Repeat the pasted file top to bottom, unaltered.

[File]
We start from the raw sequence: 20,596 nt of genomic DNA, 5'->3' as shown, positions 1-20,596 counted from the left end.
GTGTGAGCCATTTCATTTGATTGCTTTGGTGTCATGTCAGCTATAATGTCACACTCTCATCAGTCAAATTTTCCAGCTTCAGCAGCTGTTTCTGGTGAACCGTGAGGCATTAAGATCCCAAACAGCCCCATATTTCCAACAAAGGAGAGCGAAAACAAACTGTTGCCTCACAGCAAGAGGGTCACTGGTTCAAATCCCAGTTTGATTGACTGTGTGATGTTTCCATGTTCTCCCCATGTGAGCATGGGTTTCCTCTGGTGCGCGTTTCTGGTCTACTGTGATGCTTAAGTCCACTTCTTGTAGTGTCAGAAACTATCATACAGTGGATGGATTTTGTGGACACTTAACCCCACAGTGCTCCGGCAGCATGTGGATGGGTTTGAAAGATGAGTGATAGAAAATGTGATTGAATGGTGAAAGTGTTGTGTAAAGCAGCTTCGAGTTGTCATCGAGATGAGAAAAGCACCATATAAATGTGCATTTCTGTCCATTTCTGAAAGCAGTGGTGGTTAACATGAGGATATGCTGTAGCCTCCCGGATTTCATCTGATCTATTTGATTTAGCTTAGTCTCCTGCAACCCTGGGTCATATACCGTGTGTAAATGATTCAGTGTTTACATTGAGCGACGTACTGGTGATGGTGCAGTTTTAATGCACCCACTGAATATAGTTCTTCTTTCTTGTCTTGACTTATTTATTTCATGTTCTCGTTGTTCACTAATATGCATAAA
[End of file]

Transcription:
We start from the raw sequence: 20,596 nt of genomic DNA, 5'->3' as shown, positions 1-20,596 counted from the left end.
GTGTGAGCCATTTCATTTGATTGCTTTGGTGTCATGTCAGCTATAATGTCACACTCTCATCAGTCAAATTTTCCAGCTTCAGCAGCTGTTTCTGGTGAACCGTGAGGCATTAAGATCCCAAACAGCCCCATATTTCCAACAAAGGAGAGCGAAAACAAACTGTTGCCTCACAGCAAGAGGGTCACTGGTTCAAATCCCAGTTTGATTGACTGTGTGATGTTTCCATGTTCTCCCCATGTGAGCATGGGTTTCCTCTGGTGCGCGTTTCTGGTCTACTGTGATGCTTAAGTCCACTTCTTGTAGTGTCAGAAACTATCATACAGTGGATGGATTTTGTGGACACTTAACCCCACAGTGCTCCGGCAGCATGTGGATGGGTTTGAAAGATGAGTGATAGAAAATGTGATTGAATGGTGAAAGTGTTGTGTAAAGCAGCTTCGAGTTGTCATCGAGATGAGAAAAGCACCATATAAATGTGCATTTCTGTCCATTTCTGAAAGCAGTGGTGGTTAACATGAGGATATGCTGTAGCCTCCCGGATTTCATCTGATCTATTTGATTTAGCTTAGTCTCCTGCAACCCTGGGTCATATACCGTGTGTAAATGATTCAGTGTTTACATTGAGCGACGTACTGGTGATGGTGCAGTTTTAATGCACCCACTGAATATAGTTCTTCTTTCTTGTCTTGACTTATTTATTTCATGTTCTCGTTGTTCACTAATATGCATAAA